You may already have a major but you're still looking for a useful minor to round out your studies. A minor in History is a good choice, whether you're majoring in philosophy, communications, or even computer and information sciences. It provides an understanding of "why we are what we are" and "how we came to be where we are today." It teaches you skills—research, analysis, writing, and oral communication—that you will use throughout your life.

Studying history is also fun. You learn about people, famous and not-so-famous. You learn about cultures and fashions and food. There are mysteries to be solved and puzzles to be answered. And there is never a shortage of stories to explore.

Please note: HY 101, HY 102, HY 120, and HY 121 may also apply toward Core Curriculum Area IV.

Course Catalog

A complete list of minor requirements and courses are available in the UAB Undergraduate Catalog.

Program Requirements

All program requirements and courses are outlined in the UAB Undergraduate Catalog. The minor requirements consist of introductory US history courses, general introductory courses, and electives.

Introductory US History—select one of the following (3 credit hours):


This course provides an introduction to some of the main political, social, cultural, and economic developments in American history from the era of exploration and colonial settlement through the end of the Civil War. Central themes of the course will include the cross-cultural encounters (and clashes) in the Americas between various European and native peoples; the spectacular growth of European settlements in North America; the creation (always contested) of an American national identity; the emergence of a market economy and the question of American ideas of success and happiness.

This course assists students in gaining a sophisticated understanding of the development of modern America—its politics, economics, and social fabric together with how these have helped shape its foreign involvement. In the process, this course helps students understand the big idea of "change over time" and how all people face the choice of using change to help themselves and others—or not do this with resultant consequences. Finally, this course offers lessons out of our past about civic engagement, cultural diversity, and emerging globalism—values for productive citizenship on the contemporary scene.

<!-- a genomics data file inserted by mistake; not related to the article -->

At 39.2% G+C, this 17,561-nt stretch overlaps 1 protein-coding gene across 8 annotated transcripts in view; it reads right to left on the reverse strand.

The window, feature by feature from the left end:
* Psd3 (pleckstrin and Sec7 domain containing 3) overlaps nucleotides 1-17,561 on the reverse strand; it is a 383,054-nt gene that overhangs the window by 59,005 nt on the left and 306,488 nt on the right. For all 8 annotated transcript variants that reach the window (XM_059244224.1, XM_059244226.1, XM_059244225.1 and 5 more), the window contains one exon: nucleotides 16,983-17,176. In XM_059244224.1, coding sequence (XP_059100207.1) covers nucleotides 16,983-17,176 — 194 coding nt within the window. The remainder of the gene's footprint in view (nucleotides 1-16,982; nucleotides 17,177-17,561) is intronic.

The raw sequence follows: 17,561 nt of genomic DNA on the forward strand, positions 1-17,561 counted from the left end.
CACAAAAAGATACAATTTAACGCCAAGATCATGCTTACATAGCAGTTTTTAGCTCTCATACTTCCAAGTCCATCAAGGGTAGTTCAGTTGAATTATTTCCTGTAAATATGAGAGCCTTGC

General Introductory Courses—select two of the following (6 credit hours):


This course examines the diverse cultures which are included in what is commonly referred to as the West. Students develop an understanding of the evolution of religious, political, social, military, and economic structures and relationships in Europe and the Middle East up to 1600. Students develop an appreciation of how individuals have influenced and been influenced by time and place. Students may not take both HY 101 and HY 104.

This course examines developments in the Western World since 1600. Since for most of this period European culture dominated the world, the course will also examine interactions between the West and non-European cultures. The course focuses on political, economic, social, and cultural developments and stresses change and continuity over time as well as the various ideas and debates which have marked the modern West. Students may not take both HY 102 and HY 105.

This course is designed to provide students with an understanding of the development of major world civilizations from pre-history to the early modern era (ca. 1600 CE). The principal characteristics of these civilizations—such as political development, social structure, gender relations, religious beliefs, and philosophies—will be examined. The ultimate goal is for students to see the world around them with an increased understanding and appreciation for the societies, traditions, and ideas that existed in the past and in many cases still exist and influence us today. Students may not take both HY 101 and HY 104.

This course will examine many significant world historical developments from the beginning of the early modern era (approximately 1600 CE) to the present. These historical developments include: intellectual movements, political revolutions and nationalism, industrialization, cultural changes, and the relationship between Western and non-Western societies. The ultimate goal of this course is for students to perceive the world around them with an increased understanding and appreciation for the diverse societies, traditions, and ideas that existed in the past—and in many cases still exist and influence us today. Students may not take both HY 102 and HY 105.

History Electives (9 credit hours):

Select six hours from 300-level or above History courses and three hours of any level History courses.

Ready to Apply?

All the information you need to apply can be found on UAB's Undergraduate Admissions Hub.